The End is Near

There are bad ideas, there are really bad ideas, and then there's "who in their right mind allowed this to happen" ideas. The three most frightening words in the English language are no longer "starring Carrot Top". They've been replaced - and believe me, I wish I was kidding - by Bolton Sings Sinatra. Yes, Michael Bolton has made an album of Sinatra songs. Ladies and gentlemen, the 7th seal has been opened; Armageddon is upon us. And not a moment too soon.

This is the second time Bolton has done an album of remakes. The first one was called The Classics and found him destroying most of the great soul songs, included Dock of the Bay and When a Man Loves a Woman. Below the fold, I'll copy in my favorite review of that album, from Joe Queenan's book Red Lobster, White Trash and the Blue Lagoon:

For years, I'd been vaguely aware of Michael Bolton's existence, just as I'd been vaguely aware that there was an ebola virus plague in Africa. Horrible tragedies, yes, but they had nothing to do with me. All that changed when I purchased a copy of The Classics. When you work up the gumption to put a record like The Classics on your CD player, it's not much different from deliberately inoculating yourself with rabies. With his heart-on-my-sleeve appeals to every emotion no decent human being should even dream of possessing, Michael Bolton is the only person in history who has figured out a way to make "Yesterday" sound worse than the original. He's Mandy Patinkin squared. His sacrilegious version of Sam Cooke's "Bring It on Home to Me" is a premeditated act of cultural ghoulism, a crime of musical genocide tantamount to a Jerry Vale rerecording of the Sex Pistols' "Anarchy in the UK" And having to sit there, and listen while this Kmart Joe Cocker mutilates "You Send Me" is like sitting through a performance of King Lear with Don Knotts in the title role. Which leads to the inevitable question: If it's a crime to deface the Statue of Liberty or to spraypaint swastikas on Mount Rushmore or to burn the American flag, why isn't it a crime for Michael Bolton to butcher Irving Berlin's "White Christmas"?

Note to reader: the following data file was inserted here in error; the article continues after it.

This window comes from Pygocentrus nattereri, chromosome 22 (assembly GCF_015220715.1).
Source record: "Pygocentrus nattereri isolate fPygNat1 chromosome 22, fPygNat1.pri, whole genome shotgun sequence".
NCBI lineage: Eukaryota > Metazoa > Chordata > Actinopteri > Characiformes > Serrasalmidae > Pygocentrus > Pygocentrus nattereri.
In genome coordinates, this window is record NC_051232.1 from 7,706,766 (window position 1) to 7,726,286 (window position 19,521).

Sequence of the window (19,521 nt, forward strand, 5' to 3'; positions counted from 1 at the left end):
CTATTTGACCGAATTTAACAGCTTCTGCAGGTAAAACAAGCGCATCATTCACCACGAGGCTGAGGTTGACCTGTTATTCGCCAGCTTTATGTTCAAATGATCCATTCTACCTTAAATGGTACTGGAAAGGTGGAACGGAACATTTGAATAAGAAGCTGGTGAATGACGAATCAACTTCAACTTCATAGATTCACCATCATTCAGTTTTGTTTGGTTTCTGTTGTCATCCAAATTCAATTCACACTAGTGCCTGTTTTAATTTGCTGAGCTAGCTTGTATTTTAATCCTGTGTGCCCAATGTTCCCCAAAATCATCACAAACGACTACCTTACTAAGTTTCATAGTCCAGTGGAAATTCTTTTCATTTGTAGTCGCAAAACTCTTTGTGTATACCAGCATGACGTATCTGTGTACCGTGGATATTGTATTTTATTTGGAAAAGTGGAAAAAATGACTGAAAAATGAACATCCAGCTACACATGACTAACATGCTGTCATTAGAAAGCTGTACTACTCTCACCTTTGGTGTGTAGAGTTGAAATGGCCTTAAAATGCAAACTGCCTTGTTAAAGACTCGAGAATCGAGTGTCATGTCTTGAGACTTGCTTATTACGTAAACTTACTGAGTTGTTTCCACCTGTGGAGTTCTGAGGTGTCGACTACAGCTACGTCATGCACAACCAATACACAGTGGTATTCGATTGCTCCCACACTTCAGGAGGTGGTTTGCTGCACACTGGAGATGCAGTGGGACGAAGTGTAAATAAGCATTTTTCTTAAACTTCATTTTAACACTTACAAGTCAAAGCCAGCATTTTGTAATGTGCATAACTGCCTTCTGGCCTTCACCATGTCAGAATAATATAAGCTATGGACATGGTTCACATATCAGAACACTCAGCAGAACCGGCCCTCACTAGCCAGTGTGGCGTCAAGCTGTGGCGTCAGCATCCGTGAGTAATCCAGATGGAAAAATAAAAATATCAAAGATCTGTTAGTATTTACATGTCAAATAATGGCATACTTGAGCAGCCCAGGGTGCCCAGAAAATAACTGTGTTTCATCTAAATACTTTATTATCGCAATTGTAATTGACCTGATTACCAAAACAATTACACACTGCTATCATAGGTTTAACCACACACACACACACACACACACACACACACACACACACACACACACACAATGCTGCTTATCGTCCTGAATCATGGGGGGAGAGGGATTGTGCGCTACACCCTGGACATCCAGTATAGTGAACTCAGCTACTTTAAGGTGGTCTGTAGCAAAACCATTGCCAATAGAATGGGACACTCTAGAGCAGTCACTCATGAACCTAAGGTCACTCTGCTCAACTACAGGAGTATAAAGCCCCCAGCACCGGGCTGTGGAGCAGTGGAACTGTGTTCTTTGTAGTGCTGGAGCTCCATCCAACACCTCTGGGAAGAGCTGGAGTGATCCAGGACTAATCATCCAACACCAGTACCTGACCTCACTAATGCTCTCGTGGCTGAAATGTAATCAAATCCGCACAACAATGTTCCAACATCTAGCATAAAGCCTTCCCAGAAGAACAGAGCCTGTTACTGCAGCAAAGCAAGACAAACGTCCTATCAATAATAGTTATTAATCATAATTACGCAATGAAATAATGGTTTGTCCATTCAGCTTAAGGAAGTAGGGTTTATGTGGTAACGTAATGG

Good question.

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Coming up next: "Michael Bolton Sings Carrot-Top."

Somewhat OT, did you see that movie where Carrot-Top played a Vietnam vet going back to rescue some MIAs? The most honest bit of dialogue comes after Carrot-Top narrowly escapes certain death, and says to his comrades: "Wow, they're right...your whole life really does flash before your eyes...I can't believe I'm such a loser."

Safety tip: Never give a gun to Carrot-Top!

Fun fact: In 1985, Michael Bolton, fresh off of the breakup of his erstwhile hair metal band, actually *toured with Robert Plant* as his opening act.

By Andrew T. (not verified) on 12 Jun 2006 #permalink

Can it be any worse than Brittany Spears covering "I Can't Get No (Satisfaction)?"

Bolton joins a long line of contemporary pop singers that have "discovered" the classics, and butchered them. Brittany, Xtina, that Duff girl, are part of the same crowd. They just don't "get" the songs, or they don't have the chops to handle the material. Robbie Williams may be an exception. He does an OK job with Bobby Darin's book and some of Sinatra's.